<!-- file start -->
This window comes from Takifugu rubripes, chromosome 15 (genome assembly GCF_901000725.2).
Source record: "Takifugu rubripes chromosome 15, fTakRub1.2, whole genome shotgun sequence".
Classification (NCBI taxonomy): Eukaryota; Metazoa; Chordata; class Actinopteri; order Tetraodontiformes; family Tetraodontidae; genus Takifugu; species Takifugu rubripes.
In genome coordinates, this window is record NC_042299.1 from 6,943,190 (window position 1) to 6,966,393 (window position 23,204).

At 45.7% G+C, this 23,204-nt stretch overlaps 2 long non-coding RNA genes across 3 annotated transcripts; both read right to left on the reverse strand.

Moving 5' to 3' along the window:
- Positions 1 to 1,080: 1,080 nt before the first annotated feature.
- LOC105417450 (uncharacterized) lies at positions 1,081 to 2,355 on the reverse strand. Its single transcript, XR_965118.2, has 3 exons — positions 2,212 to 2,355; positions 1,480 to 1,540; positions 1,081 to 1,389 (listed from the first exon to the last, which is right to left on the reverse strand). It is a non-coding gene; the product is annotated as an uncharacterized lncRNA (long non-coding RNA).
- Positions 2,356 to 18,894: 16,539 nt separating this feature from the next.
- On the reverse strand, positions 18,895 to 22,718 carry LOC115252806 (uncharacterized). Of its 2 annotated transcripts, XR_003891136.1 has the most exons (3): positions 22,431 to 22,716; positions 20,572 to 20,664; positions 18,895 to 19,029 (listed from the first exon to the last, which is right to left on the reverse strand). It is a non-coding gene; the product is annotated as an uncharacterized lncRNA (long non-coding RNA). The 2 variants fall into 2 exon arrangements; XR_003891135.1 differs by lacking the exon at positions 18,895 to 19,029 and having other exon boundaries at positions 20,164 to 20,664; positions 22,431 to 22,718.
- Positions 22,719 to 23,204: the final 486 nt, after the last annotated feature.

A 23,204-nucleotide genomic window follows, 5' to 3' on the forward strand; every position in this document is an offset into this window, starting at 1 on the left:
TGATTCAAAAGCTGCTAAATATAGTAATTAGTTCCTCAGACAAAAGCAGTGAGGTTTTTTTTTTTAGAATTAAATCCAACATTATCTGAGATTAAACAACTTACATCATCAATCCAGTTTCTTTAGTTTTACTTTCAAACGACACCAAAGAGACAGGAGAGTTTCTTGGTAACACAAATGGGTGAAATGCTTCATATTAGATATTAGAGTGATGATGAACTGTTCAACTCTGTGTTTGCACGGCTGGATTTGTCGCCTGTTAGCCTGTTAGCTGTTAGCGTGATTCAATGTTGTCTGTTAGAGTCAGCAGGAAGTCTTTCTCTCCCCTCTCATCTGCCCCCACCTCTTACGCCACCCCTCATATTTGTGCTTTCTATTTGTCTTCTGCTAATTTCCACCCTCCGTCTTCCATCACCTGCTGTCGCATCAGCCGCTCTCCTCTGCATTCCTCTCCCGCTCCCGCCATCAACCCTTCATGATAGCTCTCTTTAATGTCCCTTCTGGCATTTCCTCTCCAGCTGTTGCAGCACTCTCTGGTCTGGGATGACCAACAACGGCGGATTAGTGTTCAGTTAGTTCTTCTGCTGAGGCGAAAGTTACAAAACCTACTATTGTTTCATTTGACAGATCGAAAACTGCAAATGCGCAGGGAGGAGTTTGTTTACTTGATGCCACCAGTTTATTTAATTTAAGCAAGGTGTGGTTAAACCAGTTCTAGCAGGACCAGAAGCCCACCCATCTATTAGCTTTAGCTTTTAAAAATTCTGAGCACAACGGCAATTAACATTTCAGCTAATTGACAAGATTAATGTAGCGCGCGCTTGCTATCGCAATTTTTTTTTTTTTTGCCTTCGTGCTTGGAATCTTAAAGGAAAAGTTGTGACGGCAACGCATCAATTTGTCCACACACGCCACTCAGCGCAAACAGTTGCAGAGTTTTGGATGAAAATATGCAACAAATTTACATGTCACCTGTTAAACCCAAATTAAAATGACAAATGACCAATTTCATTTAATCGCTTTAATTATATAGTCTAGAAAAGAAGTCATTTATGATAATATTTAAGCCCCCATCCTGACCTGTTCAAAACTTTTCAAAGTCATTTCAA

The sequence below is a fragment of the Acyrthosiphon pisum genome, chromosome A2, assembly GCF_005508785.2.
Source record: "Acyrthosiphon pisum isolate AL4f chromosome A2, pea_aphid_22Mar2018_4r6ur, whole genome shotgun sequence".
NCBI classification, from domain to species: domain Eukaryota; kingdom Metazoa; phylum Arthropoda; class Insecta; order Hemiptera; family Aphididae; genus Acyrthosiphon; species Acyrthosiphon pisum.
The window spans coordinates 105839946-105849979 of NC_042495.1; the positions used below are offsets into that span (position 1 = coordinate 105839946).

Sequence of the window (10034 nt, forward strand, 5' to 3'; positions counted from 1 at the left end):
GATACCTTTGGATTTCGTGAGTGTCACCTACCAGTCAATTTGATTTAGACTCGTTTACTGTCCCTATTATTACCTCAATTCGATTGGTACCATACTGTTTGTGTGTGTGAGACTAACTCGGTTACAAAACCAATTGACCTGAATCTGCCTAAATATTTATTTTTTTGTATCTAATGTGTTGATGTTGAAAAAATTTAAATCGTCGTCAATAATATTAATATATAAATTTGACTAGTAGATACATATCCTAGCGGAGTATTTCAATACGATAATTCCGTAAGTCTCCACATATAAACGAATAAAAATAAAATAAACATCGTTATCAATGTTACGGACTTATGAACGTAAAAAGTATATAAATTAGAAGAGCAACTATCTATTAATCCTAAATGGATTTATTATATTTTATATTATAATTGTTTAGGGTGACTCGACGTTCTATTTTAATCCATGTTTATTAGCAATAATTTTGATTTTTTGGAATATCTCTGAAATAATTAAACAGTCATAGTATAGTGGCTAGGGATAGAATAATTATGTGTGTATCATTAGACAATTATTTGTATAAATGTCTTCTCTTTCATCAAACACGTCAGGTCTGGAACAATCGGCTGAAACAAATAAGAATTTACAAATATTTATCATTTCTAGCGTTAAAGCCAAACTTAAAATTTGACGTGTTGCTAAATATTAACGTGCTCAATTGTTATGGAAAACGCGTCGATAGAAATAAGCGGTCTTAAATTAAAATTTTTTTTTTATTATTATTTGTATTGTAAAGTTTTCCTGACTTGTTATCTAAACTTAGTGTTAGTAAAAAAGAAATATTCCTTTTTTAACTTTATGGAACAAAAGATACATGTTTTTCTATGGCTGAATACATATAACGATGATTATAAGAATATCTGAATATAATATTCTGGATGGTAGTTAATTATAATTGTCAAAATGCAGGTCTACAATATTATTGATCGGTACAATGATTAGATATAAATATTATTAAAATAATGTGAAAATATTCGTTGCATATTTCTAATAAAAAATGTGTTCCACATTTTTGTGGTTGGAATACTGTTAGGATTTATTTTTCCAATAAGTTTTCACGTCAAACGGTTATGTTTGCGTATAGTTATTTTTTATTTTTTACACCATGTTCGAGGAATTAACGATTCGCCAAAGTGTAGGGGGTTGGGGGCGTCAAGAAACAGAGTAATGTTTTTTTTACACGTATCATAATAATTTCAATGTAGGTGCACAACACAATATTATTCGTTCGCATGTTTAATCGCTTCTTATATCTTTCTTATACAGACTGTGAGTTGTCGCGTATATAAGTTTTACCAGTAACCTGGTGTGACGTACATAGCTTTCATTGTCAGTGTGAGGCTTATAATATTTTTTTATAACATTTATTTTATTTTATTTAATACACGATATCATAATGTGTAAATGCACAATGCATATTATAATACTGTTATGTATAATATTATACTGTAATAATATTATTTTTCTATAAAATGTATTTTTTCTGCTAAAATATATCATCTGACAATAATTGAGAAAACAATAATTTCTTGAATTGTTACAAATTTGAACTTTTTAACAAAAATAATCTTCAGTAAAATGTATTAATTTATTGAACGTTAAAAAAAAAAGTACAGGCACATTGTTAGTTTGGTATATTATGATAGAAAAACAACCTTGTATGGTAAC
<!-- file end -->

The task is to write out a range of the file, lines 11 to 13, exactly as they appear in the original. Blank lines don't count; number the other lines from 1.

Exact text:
- Positions 22,719 to 23,204: the final 486 nt, after the last annotated feature.

A 23,204-nucleotide genomic window follows, 5' to 3' on the forward strand; every position in this document is an offset into this window, starting at 1 on the left:
TGATTCAAAAGCTGCTAAATATAGTAATTAGTTCCTCAGACAAAAGCAGTGAGGTTTTTTTTTTTAGAATTAAATCCAACATTATCTGAGATTAAACAACTTACATCATCAATCCAGTTTCTTTAGTTTTACTTTCAAACGACACCAAAGAGACAGGAGAGTTTCTTGGTAACACAAATGGGTGAAATGCTTCATATTAGATATTAGAGTGATGATGAACTGTTCAACTCTGTGTTTGCACGGCTGGATTTGTCGCCTGTTAGCCTGTTAGCTGTTAGCGTGATTCAATGTTGTCTGTTAGAGTCAGCAGGAAGTCTTTCTCTCCCCTCTCATCTGCCCCCACCTCTTACGCCACCCCTCATATTTGTGCTTTCTATTTGTCTTCTGCTAATTTCCACCCTCCGTCTTCCATCACCTGCTGTCGCATCAGCCGCTCTCCTCTGCATTCCTCTCCCGCTCCCGCCATCAACCCTTCATGATAGCTCTCTTTAATGTCCCTTCTGGCATTTCCTCTCCAGCTGTTGCAGCACTCTCTGGTCTGGGATGACCAACAACGGCGGATTAGTGTTCAGTTAGTTCTTCTGCTGAGGCGAAAGTTACAAAACCTACTATTGTTTCATTTGACAGATCGAAAACTGCAAATGCGCAGGGAGGAGTTTGTTTACTTGATGCCACCAGTTTATTTAATTTAAGCAAGGTGTGGTTAAACCAGTTCTAGCAGGACCAGAAGCCCACCCATCTATTAGCTTTAGCTTTTAAAAATTCTGAGCACAACGGCAATTAACATTTCAGCTAATTGACAAGATTAATGTAGCGCGCGCTTGCTATCGCAATTTTTTTTTTTTTTGCCTTCGTGCTTGGAATCTTAAAGGAAAAGTTGTGACGGCAACGCATCAATTTGTCCACACACGCCACTCAGCGCAAACAGTTGCAGAGTTTTGGATGAAAATATGCAACAAATTTACATGTCACCTGTTAAACCCAAATTAAAATGACAAATGACCAATTTCATTTAATCGCTTTAATTATATAGTCTAGAAAAGAAGTCATTTATGATAATATTTAAGCCCCCATCCTGACCTGTTCAAAACTTTTCAAAGTCATTTCAA